eScriptorium 2010 in review

The stats for 2010 are as follows:

Total views: 8184 (2009 was 8030)

Top three referrers:

ccotten.wordpress.com: 154
facebook.com: 135
google.com: 79

Top 3 posts:

Understanding Non-Institutional Churches of Christ: Some Suggestions for First Reads: 1201
Goodbye Charlotte Avenue?: 253
Helpful Lectio Divina quotes: 247

Top 3 search terms:

lectio divina: 79
non-institutional Churches of Christ: 43
Gospel Advocate archives: 34

I remain amazed at the international traffic; I’ve had visitors from these countries since October 2010:

United States (US) 483
United Kingdom (GB) 15
Canada (CA) 12
India (IN) 5
Philippines (PH) 5
Brazil (BR) 4
France (FR) 2
Romania (RO) 2
Spain (ES) 2
Pakistan (PK) 2
Korea, Republic of (KR) 2
Guatemala (GT) 2
Indonesia (ID) 2
Ireland (IE) 1
Russian Federation (RU) 1
Germany (DE) 1
Austria (AT) 1
Japan (JP) 1
Switzerland (CH) 1
Bahamas (BS) 1
Thailand (TH) 1
Malaysia (MY) 1
Australia (AU) 1
Chile (CL) 1
Jamaica (JM) 1
United Arab Emirates (AE) 1
Egypt (EG) 1
New Zealand (NZ) 1
Taiwan (TW) 1
Saudi Arabia (SA) 1
Malta (MT) 1

I am disappointed that the Holy See (Vatican City) hasn’t checked in yet this year. The Pope evidently got all he needed on his one visit last year. But I understand… when you’re the Pope, you’re a busy man.

I have in 2010, as the blog reflects, looked into Stone-Campbell materials on Google Books. There is much here that has not been previously available elsewhere on the web, a few things not otherwise easily available in hard copy, and some of it just plain hard to get anywhere.  In this way Google has opened a new vista for research-from-your-desktop.  I haven’t blogged about the fine material on Hans Rollmann’s RM pages, though some of it is now available through Google Books in PDF. Hans’ pages and Scott Harp’s pages remain very useful; Google’s advantage comes because of the bulk of the material they are scanning (for example…tons of material from Harvard Divinity Library).  By casting a wide net, they catch some interesting fish once in a while.  But, Hans and Scott have items that Google doesn’t (and might not have for some time yet).  Google’s approach likely serves the majority of the information needs of a broad slice of the researching public, but there is a ton of Stone-Campbell material that isn’t online.  A ton.  All that to say…be careful about drawing conclusions based on research done from your desktop via Google Books.  But I digress.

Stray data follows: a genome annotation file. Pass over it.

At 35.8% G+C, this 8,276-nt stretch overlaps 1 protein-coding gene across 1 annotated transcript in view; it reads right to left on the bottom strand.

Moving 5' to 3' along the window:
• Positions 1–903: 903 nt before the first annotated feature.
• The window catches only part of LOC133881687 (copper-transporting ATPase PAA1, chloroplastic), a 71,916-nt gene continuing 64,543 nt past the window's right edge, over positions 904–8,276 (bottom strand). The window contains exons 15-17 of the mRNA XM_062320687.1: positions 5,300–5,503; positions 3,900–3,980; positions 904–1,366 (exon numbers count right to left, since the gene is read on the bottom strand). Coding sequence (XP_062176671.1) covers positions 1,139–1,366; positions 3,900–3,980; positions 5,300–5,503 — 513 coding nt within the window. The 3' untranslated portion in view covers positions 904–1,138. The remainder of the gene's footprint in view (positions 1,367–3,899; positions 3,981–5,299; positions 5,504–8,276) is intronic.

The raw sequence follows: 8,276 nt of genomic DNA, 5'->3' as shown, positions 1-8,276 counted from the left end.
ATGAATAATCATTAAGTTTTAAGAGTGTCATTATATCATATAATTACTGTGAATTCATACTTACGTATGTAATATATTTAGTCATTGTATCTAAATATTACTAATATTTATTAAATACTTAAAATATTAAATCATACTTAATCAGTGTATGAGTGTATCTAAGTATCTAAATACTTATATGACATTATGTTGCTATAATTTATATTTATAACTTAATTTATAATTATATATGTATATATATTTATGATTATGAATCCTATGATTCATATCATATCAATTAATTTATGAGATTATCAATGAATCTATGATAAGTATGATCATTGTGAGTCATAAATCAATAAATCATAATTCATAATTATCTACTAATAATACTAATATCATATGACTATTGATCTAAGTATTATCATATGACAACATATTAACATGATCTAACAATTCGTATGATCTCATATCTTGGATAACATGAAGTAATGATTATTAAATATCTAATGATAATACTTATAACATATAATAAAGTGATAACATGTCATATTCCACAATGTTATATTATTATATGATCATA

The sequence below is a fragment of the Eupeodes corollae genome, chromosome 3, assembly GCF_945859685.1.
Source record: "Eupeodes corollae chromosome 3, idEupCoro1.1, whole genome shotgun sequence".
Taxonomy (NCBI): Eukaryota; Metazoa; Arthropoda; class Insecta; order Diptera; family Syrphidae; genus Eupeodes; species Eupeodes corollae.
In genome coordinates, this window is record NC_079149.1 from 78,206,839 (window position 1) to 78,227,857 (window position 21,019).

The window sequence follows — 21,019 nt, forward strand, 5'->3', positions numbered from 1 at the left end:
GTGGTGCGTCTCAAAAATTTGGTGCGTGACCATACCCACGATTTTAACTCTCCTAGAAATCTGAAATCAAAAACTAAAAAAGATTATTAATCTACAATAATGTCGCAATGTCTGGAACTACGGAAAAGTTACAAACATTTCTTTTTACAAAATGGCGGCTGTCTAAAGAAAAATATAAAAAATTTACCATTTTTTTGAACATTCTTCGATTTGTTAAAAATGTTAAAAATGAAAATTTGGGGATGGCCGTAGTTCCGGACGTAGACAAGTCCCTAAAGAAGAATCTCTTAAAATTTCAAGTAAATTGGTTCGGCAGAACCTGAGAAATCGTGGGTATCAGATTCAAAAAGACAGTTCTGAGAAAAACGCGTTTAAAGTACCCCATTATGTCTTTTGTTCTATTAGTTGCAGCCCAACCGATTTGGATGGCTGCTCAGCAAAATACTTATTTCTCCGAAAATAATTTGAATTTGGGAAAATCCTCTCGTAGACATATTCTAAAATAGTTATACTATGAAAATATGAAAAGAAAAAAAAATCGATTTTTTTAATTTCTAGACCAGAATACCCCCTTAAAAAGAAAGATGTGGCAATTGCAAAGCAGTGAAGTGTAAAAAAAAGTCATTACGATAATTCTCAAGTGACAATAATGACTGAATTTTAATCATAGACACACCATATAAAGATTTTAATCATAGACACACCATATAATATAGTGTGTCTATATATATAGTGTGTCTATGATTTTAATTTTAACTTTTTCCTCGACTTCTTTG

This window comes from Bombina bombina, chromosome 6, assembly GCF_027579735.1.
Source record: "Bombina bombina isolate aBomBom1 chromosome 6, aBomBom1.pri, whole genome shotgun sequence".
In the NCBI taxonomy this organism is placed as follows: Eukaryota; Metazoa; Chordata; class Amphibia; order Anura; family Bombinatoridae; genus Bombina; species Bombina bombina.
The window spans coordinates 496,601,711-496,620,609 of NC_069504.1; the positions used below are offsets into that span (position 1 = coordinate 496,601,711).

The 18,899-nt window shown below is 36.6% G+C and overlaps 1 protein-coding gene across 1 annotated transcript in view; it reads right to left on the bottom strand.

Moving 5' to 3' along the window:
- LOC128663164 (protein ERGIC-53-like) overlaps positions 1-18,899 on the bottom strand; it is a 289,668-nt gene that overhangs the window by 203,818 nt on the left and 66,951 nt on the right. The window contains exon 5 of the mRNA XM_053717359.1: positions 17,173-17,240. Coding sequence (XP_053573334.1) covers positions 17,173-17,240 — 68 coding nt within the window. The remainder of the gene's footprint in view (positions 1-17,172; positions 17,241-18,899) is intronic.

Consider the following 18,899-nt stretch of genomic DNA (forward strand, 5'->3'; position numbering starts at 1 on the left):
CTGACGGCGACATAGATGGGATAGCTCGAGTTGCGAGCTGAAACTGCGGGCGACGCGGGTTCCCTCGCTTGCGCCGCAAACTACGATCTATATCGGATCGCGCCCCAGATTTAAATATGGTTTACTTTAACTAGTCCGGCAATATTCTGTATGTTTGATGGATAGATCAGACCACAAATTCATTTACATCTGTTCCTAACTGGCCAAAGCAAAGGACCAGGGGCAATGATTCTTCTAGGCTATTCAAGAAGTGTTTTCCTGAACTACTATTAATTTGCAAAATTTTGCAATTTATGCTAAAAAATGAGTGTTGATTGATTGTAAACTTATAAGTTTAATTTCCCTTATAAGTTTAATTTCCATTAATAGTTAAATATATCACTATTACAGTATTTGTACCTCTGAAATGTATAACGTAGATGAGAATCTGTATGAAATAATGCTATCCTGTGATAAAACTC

In 2010, I suppose due to the several items I posted by or about him, my references to John William McGarvey earned me a spot on the ‘external links’ section of his Wikipedia article.  I have a few more similar things I’d like to post (specifically McGarvey items) not to mention the files upon files of CEW Dorris, JW Shepherd and “Nashville” stuff.  If this blog is quiet is isn’t for lack of material, just time to digest it and post it.  I intended to post an average of 5 posts per week for 2010.  I probably acheived that one week. 

Total hits for eScriptorium stand at just over 19,600…which far, far exceeds anything I would have ever expected, especially since, again this year, just like last year, I didn’t mention anything on the blog that would generate hits for reasons political, entertainment or otherwise scandalous. Its mainly me rambling about Restoration movement books. Not that there’s anything wrong with that…:)

But, the point is that I enjoy tinkering around with this little blog and it generates some good conversation once in a while.  Though the comments haven’t lit up like they do on other blogs, I have had several emails and have very much enjoyed those conversations. 

I think this blog justifies the little time I spend with it and retains its potential for neat things in the coming year.  Though we may be few in number, there are a few of us interested in old Restoration Movement stuff.  Wonder what 2011 holds, friends? Whatever it holds for you, my wish for you grace and peace.

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